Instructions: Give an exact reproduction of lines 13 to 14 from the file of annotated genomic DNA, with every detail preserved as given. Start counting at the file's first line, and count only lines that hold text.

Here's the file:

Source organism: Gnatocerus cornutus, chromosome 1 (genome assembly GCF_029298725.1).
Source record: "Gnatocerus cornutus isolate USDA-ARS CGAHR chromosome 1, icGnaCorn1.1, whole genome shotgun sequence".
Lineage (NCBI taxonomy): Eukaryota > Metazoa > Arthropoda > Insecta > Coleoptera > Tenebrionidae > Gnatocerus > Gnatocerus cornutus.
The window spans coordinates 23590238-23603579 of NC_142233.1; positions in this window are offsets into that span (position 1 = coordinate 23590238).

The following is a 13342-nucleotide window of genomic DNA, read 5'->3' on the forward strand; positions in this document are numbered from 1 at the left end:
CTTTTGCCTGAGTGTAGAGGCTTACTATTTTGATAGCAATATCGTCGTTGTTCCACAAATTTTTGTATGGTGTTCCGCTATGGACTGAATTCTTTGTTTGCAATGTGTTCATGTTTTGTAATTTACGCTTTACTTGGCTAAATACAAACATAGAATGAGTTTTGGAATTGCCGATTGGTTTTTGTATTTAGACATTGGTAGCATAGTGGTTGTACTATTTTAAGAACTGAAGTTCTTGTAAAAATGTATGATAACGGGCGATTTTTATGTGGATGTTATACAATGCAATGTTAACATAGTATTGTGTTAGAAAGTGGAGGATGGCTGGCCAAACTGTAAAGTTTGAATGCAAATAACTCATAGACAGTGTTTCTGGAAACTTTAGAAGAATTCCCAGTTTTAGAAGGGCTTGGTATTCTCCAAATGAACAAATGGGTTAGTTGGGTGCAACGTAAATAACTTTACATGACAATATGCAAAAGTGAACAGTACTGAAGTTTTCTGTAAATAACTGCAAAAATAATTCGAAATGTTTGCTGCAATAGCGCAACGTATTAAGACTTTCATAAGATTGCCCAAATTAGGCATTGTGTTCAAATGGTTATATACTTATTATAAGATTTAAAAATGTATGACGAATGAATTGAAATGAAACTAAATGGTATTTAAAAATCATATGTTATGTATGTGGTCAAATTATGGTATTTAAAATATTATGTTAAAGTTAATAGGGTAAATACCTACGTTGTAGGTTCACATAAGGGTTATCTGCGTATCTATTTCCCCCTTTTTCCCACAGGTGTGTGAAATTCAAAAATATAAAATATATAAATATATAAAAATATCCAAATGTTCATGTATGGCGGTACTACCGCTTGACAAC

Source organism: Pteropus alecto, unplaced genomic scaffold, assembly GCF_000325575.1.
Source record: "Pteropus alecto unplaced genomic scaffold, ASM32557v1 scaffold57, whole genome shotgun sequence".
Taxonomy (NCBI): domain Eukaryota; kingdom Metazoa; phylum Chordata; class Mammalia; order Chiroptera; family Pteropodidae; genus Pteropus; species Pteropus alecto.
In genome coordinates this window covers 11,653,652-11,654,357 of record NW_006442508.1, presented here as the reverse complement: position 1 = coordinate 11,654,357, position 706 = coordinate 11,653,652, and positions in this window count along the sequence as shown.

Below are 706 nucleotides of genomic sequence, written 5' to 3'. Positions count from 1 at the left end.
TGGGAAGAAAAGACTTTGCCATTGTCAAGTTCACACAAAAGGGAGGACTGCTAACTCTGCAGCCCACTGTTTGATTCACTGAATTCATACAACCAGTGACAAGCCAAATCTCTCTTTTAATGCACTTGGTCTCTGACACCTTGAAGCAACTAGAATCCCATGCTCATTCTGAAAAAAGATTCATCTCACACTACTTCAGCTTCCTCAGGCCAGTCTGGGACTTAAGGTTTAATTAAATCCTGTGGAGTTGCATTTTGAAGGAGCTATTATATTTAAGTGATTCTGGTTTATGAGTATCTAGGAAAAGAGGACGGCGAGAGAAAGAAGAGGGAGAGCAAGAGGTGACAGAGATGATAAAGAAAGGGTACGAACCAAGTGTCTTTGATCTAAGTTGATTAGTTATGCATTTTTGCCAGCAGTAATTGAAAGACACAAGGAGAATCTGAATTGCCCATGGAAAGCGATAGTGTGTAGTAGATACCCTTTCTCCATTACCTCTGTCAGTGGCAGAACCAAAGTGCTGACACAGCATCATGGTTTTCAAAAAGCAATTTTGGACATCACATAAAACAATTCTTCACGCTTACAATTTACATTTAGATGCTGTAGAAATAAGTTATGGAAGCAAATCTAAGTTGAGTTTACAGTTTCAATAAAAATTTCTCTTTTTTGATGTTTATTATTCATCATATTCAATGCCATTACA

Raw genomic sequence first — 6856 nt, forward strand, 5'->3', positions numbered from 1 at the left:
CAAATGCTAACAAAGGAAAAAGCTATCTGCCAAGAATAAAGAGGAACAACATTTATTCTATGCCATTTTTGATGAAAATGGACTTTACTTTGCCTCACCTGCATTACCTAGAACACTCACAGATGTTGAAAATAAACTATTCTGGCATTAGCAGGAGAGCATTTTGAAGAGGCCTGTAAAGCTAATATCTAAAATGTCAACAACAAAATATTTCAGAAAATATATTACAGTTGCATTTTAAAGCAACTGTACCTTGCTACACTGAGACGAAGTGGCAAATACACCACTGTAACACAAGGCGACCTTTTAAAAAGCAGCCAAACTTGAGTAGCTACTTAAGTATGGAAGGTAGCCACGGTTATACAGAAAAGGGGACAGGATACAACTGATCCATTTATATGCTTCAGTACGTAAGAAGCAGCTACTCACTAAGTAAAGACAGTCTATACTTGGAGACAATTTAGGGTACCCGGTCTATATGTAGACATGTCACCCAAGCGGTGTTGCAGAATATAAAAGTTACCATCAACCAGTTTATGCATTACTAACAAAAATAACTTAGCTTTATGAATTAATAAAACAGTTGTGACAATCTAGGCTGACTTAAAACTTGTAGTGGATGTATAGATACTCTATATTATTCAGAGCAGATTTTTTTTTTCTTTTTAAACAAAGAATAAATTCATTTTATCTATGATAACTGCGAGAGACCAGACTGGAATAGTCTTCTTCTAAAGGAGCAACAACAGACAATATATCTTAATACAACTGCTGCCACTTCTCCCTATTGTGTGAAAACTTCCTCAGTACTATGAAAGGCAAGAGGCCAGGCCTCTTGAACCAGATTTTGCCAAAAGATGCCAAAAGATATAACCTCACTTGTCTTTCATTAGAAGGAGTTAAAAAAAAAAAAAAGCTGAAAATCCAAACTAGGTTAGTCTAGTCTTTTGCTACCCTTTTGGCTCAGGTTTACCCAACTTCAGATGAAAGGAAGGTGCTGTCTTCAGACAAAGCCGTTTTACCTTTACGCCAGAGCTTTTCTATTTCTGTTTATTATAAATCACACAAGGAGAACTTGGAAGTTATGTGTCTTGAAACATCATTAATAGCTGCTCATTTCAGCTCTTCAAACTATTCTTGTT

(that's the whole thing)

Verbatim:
Raw genomic sequence first — 6856 nt, forward strand, 5'->3', positions numbered from 1 at the left:
CAAATGCTAACAAAGGAAAAAGCTATCTGCCAAGAATAAAGAGGAACAACATTTATTCTATGCCATTTTTGATGAAAATGGACTTTACTTTGCCTCACCTGCATTACCTAGAACACTCACAGATGTTGAAAATAAACTATTCTGGCATTAGCAGGAGAGCATTTTGAAGAGGCCTGTAAAGCTAATATCTAAAATGTCAACAACAAAATATTTCAGAAAATATATTACAGTTGCATTTTAAAGCAACTGTACCTTGCTACACTGAGACGAAGTGGCAAATACACCACTGTAACACAAGGCGACCTTTTAAAAAGCAGCCAAACTTGAGTAGCTACTTAAGTATGGAAGGTAGCCACGGTTATACAGAAAAGGGGACAGGATACAACTGATCCATTTATATGCTTCAGTACGTAAGAAGCAGCTACTCACTAAGTAAAGACAGTCTATACTTGGAGACAATTTAGGGTACCCGGTCTATATGTAGACATGTCACCCAAGCGGTGTTGCAGAATATAAAAGTTACCATCAACCAGTTTATGCATTACTAACAAAAATAACTTAGCTTTATGAATTAATAAAACAGTTGTGACAATCTAGGCTGACTTAAAACTTGTAGTGGATGTATAGATACTCTATATTATTCAGAGCAGATTTTTTTTTTCTTTTTAAACAAAGAATAAATTCATTTTATCTATGATAACTGCGAGAGACCAGACTGGAATAGTCTTCTTCTAAAGGAGCAACAACAGACAATATATCTTAATACAACTGCTGCCACTTCTCCCTATTGTGTGAAAACTTCCTCAGTACTATGAAAGGCAAGAGGCCAGGCCTCTTGAACCAGATTTTGCCAAAAGATGCCAAAAGATATAACCTCACTTGTCTTTCATTAGAAGGAGTTAAAAAAAAAAAAAAGCTGAAAATCCAAACTAGGTTAGTCTAGTCTTTTGCTACCCTTTTGGCTCAGGTTTACCCAACTTCAGATGAAAGGAAGGTGCTGTCTTCAGACAAAGCCGTTTTACCTTTACGCCAGAGCTTTTCTATTTCTGTTTATTATAAATCACACAAGGAGAACTTGGAAGTTATGTGTCTTGAAACATCATTAATAGCTGCTCATTTCAGCTCTTCAAACTATTCTTGTT